Illustration by Chi Birmingham

Critical Care

Exponential increase in graduates helps fill growing demand for nurses

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When Alitha Jones arrives for work each day at Parkland Memorial Hospital in Dallas, she joins almost 15,000 UT Arlington nursing graduates who provide comprehensive health care for residents of North Texas and beyond.

As a nursing informatics specialist, Jones ’09 develops medical technology systems and teaches nurses how to use them. She is also a part-time critical care nurse at UT Southwestern Medical Center’s St. Paul University and Zale Lipshy hospitals, where she focuses on adult and elderly patients.

“We are committed to providing graduates to meet the growing needs of the Metroplex and beyond.”

Caring for patients is what I love most,” says Jones, president of UT Arlington’s Nursing Alumni Council. “If I can make one patient smile or get one family member to open up and let me know their fears, that’s what being a nurse is all about.”

The Texas Center for Nursing Workforce Studies estimates that half of the state’s 73,000 registered nurses will retire in the next decade. Nationally, the Bureau of Labor Statistics projects that the registered nurse category will top the job growth list through 2020. The number of employed nurses nationwide is expected to jump from 2.74 million in 2010 to 3.45 million in 2020, a 26 percent increase.

UT Arlington is doing its part to meet the demand. Enrollment in the College of Nursing has quadrupled in recent years. With nearly 8,000 students last spring, the college is one of the five largest public nursing programs in the nation.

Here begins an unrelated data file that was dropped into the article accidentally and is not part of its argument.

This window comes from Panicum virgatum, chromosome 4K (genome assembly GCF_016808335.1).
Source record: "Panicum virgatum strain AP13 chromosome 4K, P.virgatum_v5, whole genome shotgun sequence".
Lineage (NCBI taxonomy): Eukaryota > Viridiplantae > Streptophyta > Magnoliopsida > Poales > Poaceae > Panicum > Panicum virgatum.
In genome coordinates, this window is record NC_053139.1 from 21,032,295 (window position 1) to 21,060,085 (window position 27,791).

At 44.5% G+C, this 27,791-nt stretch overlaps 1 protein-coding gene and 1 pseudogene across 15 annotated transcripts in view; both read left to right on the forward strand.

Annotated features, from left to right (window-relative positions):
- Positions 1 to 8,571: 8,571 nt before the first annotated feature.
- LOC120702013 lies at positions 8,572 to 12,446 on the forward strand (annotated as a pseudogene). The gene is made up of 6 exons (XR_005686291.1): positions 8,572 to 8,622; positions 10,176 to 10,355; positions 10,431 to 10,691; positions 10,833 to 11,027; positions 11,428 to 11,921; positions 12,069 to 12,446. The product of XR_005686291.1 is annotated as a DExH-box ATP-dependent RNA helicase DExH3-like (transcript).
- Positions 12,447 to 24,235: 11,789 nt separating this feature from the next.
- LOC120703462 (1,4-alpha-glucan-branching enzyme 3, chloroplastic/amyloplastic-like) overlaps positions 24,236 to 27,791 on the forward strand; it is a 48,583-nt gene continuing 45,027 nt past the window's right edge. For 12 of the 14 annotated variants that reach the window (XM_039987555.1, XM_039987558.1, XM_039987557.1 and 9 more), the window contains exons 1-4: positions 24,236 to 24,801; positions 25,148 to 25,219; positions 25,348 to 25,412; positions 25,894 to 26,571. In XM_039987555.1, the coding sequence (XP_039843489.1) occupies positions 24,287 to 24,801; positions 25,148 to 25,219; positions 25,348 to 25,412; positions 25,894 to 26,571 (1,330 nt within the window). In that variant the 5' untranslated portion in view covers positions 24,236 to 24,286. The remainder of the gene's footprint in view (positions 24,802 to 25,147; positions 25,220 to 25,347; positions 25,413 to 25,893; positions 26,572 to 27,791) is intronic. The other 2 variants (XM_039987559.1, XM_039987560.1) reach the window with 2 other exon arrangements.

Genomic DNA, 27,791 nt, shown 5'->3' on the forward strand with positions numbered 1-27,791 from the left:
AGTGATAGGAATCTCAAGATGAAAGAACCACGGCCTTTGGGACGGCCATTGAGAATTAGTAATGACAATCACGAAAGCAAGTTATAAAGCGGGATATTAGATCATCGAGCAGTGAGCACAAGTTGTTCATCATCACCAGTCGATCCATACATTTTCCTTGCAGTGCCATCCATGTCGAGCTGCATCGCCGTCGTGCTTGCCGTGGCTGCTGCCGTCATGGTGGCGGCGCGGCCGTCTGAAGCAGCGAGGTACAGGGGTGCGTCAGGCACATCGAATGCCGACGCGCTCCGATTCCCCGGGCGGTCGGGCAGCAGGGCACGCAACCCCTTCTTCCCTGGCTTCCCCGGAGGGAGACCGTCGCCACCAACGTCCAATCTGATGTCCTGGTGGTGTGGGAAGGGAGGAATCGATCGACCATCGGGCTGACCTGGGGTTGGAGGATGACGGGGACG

Jennifer Gray, the College of Nursing’s interim dean and a UT Arlington alumna, says the University is committed not just to enrolling more students but preparing nurses to be leaders. Last year the college conferred almost 1,700 bachelor’s degrees, more than five times the number in 2007-08. Master’s degree graduates have more than doubled during the same period.

We are dedicated to decreasing the nursing shortage by graduating increased numbers of BSN-prepared nurses who will become RNs, and to fulfilling the educational needs of working nurses at the undergraduate and graduate levels,” says Dr. Gray, who holds the George W. and Hazel M. Jay Professorship in Nursing. “We offer a full array of academic programs and emphasize evidence-based practice so the community receives quality nursing care in a rapidly changing health care system. We are committed to providing graduates to meet the growing needs of the Metroplex and beyond.”

Alitha Jones is among thousands of examples.

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